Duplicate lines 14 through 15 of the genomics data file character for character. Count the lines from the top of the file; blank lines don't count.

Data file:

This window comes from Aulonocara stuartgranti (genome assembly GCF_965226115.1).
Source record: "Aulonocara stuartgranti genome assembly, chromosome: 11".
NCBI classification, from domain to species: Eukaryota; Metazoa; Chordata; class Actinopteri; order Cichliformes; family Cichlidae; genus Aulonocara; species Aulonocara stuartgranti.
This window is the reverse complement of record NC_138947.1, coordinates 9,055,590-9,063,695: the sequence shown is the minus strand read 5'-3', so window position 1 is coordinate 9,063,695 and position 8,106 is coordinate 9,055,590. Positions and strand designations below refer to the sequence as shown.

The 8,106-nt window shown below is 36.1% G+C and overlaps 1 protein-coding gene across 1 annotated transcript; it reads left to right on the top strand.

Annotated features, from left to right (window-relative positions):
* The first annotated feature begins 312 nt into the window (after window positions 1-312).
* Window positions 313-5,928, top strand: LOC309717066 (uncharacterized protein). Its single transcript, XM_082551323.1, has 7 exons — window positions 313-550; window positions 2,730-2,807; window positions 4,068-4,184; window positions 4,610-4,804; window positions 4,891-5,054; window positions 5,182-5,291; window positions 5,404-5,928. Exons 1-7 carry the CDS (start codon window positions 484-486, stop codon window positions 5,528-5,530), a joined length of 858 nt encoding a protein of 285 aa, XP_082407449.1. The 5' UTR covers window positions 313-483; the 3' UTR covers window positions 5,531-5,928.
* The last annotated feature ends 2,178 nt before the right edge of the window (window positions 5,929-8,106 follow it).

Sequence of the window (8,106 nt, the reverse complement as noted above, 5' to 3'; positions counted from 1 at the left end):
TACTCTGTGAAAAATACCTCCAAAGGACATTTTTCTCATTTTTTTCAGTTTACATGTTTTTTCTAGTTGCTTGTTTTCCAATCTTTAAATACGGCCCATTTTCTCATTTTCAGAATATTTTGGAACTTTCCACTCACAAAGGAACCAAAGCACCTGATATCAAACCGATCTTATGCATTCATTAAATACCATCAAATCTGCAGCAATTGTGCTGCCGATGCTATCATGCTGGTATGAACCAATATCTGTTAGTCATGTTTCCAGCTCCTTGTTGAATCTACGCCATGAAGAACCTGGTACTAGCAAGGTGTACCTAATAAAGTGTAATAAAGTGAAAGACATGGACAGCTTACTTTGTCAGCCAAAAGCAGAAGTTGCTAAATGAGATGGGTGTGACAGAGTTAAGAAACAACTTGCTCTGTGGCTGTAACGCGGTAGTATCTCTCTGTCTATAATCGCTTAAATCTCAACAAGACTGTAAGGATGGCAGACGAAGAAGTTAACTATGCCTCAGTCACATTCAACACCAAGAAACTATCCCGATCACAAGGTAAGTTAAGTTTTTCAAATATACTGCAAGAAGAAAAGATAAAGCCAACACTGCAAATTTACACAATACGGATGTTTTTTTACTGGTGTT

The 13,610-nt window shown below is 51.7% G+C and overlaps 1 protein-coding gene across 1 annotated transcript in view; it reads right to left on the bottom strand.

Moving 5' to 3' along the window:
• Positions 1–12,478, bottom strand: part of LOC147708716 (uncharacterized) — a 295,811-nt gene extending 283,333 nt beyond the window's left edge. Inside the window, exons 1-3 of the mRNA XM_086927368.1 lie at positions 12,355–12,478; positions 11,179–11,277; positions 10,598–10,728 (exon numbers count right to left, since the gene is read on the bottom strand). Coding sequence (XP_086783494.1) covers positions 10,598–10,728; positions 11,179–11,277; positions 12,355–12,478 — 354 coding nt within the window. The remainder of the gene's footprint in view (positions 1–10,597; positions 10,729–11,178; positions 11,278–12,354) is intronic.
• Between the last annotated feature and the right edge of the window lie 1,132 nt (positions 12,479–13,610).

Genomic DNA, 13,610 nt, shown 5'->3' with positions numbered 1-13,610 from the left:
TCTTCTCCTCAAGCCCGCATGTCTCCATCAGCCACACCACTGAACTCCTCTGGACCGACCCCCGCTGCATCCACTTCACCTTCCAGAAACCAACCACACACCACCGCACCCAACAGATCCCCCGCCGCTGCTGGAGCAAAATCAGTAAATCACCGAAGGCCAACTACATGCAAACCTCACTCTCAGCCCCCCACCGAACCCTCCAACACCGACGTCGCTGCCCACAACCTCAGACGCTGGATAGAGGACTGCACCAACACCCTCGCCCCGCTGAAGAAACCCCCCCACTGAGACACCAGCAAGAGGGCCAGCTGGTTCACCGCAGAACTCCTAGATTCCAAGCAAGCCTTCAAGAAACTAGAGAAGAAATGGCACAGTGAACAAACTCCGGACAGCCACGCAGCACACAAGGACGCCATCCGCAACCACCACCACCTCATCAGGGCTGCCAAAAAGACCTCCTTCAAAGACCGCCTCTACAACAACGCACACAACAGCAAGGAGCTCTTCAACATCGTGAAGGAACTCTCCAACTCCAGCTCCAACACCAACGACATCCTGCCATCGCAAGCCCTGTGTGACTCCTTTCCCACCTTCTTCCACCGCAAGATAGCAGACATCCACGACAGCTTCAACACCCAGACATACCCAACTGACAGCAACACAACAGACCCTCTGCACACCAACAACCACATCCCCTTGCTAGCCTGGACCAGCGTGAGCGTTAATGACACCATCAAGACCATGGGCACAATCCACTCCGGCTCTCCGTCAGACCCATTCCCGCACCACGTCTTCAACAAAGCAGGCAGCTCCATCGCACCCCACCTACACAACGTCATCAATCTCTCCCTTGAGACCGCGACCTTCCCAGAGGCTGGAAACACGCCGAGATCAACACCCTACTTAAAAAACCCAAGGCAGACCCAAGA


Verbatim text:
• Positions 1–12,478, bottom strand: part of LOC147708716 (uncharacterized) — a 295,811-nt gene extending 283,333 nt beyond the window's left edge. Inside the window, exons 1-3 of the mRNA XM_086927368.1 lie at positions 12,355–12,478; positions 11,179–11,277; positions 10,598–10,728 (exon numbers count right to left, since the gene is read on the bottom strand). Coding sequence (XP_086783494.1) covers positions 10,598–10,728; positions 11,179–11,277; positions 12,355–12,478 — 354 coding nt within the window. The remainder of the gene's footprint in view (positions 1–10,597; positions 10,729–11,178; positions 11,278–12,354) is intronic.
• Between the last annotated feature and the right edge of the window lie 1,132 nt (positions 12,479–13,610).